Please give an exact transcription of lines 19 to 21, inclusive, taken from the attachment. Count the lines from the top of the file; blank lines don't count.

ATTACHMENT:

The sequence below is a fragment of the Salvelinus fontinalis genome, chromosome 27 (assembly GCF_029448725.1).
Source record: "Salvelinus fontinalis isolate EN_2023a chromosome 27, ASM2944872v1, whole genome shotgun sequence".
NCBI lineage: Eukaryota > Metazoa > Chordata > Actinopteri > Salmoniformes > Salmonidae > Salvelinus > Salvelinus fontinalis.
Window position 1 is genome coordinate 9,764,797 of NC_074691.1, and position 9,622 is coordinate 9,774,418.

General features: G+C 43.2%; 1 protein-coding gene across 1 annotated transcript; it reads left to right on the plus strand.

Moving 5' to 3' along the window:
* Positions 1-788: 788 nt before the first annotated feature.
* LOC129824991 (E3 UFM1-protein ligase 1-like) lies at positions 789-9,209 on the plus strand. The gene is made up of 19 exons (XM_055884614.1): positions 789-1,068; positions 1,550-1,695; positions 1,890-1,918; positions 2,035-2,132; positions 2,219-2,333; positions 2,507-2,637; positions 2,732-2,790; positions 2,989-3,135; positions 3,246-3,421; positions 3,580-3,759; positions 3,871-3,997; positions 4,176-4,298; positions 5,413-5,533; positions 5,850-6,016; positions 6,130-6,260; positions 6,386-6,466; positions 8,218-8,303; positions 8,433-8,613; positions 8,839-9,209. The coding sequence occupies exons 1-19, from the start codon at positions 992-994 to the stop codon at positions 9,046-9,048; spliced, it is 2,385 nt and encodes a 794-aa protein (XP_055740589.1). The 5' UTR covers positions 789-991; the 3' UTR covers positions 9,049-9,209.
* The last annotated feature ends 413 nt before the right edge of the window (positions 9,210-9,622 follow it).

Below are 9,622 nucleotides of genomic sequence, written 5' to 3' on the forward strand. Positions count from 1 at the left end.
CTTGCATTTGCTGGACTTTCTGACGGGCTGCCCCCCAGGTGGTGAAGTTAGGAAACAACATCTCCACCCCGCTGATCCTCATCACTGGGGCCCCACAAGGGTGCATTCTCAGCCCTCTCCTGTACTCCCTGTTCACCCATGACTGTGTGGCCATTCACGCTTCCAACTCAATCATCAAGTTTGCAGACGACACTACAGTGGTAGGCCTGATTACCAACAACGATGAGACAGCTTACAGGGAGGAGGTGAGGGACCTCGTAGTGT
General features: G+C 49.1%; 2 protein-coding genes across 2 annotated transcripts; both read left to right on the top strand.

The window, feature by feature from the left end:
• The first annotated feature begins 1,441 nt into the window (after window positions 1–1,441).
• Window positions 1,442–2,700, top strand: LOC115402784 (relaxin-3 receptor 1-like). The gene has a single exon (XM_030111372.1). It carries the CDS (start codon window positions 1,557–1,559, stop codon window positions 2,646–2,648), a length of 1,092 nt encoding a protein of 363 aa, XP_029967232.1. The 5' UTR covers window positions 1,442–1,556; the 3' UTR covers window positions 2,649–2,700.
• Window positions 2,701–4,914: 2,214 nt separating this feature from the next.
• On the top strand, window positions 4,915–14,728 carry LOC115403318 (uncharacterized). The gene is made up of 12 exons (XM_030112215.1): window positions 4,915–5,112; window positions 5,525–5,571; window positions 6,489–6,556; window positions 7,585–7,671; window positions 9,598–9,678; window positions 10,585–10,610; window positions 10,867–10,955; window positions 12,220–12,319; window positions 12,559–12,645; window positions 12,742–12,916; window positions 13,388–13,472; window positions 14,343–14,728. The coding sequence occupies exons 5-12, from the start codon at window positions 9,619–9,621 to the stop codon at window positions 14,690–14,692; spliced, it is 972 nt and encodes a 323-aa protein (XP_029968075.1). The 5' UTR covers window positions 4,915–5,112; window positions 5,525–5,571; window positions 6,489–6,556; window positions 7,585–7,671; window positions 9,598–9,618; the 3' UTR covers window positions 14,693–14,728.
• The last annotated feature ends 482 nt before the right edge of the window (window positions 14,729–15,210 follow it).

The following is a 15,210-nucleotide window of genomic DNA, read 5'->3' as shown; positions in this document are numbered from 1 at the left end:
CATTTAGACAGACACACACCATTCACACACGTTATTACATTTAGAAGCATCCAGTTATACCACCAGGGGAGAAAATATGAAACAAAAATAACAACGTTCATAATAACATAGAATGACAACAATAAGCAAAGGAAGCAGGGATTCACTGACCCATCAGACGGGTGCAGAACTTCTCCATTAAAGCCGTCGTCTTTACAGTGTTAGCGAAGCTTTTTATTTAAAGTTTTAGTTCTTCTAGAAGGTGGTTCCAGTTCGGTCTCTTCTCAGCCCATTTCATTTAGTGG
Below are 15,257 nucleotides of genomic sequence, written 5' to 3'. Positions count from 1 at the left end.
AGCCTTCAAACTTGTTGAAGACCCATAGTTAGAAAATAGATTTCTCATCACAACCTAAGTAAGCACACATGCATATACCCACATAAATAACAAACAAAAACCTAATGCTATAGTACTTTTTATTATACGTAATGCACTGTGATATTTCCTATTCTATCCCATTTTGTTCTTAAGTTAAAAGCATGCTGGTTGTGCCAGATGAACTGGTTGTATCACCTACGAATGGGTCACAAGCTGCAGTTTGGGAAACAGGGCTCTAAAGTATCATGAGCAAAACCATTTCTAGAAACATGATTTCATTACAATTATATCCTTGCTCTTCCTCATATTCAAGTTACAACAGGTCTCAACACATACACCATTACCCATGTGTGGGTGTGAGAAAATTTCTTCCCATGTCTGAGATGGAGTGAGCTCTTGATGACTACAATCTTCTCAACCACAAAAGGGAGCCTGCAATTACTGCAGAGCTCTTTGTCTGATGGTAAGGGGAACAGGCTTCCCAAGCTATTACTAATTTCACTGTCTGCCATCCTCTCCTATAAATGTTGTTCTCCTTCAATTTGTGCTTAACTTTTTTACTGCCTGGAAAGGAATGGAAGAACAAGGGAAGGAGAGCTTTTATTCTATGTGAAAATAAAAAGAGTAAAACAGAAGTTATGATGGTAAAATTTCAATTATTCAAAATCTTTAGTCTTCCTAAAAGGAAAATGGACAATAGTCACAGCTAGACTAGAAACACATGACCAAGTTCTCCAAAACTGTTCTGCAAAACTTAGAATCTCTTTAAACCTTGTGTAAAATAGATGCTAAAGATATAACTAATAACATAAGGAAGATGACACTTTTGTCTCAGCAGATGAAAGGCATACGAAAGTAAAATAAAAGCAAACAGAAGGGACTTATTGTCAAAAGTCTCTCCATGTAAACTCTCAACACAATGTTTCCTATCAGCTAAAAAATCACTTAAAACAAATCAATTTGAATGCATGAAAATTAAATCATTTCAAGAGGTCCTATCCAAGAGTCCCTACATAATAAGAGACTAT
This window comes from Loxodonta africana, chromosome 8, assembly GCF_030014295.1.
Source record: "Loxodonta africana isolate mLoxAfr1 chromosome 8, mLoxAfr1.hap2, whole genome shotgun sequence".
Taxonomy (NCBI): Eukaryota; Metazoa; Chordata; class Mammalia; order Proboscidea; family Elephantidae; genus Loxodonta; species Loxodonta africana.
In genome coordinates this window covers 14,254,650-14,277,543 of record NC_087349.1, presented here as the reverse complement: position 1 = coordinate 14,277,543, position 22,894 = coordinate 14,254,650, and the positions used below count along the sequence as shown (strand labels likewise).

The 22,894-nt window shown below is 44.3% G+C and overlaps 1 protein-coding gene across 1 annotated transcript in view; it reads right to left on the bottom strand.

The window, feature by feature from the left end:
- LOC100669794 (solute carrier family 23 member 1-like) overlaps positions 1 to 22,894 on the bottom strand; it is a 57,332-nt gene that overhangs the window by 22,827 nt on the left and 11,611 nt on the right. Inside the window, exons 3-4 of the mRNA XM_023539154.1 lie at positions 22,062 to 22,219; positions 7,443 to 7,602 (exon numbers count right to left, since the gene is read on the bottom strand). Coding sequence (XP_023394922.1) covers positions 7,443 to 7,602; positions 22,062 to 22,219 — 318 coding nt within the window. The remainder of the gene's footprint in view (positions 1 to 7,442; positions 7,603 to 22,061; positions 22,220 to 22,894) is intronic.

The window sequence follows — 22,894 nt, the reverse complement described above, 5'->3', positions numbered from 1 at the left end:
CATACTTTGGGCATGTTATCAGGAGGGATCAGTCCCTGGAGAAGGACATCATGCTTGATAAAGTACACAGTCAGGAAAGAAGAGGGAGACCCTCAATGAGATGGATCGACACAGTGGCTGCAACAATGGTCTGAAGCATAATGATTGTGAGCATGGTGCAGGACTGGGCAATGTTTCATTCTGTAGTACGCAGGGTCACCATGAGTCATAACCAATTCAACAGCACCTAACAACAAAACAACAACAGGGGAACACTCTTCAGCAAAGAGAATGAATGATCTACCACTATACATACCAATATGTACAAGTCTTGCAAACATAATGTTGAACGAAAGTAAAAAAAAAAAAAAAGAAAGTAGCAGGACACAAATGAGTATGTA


The following is a 15,210-nucleotide window of genomic DNA, read 5'->3' as shown; positions in this document are numbered from 1 at the left end:
CATTTAGACAGACACACACCATTCACACACGTTATTACATTTAGAAGCATCCAGTTATACCACCAGGGGAGAAAATATGAAACAAAAATAACAACGTTCATAATAACATAGAATGACAACAATAAGCAAAGGAAGCAGGGATTCACTGACCCATCAGACGGGTGCAGAACTTCTCCATTAAAGCCGTCGTCTTTACAGTGTTAGCGAAGCTTTTTATTTAAAGTTTTAGTTCTTCTAGAAGGTGGTTCCAGTTCGGTCTCTTCTCAGCCCATTTCATTTAGTGG
Below are 15,257 nucleotides of genomic sequence, written 5' to 3'. Positions count from 1 at the left end.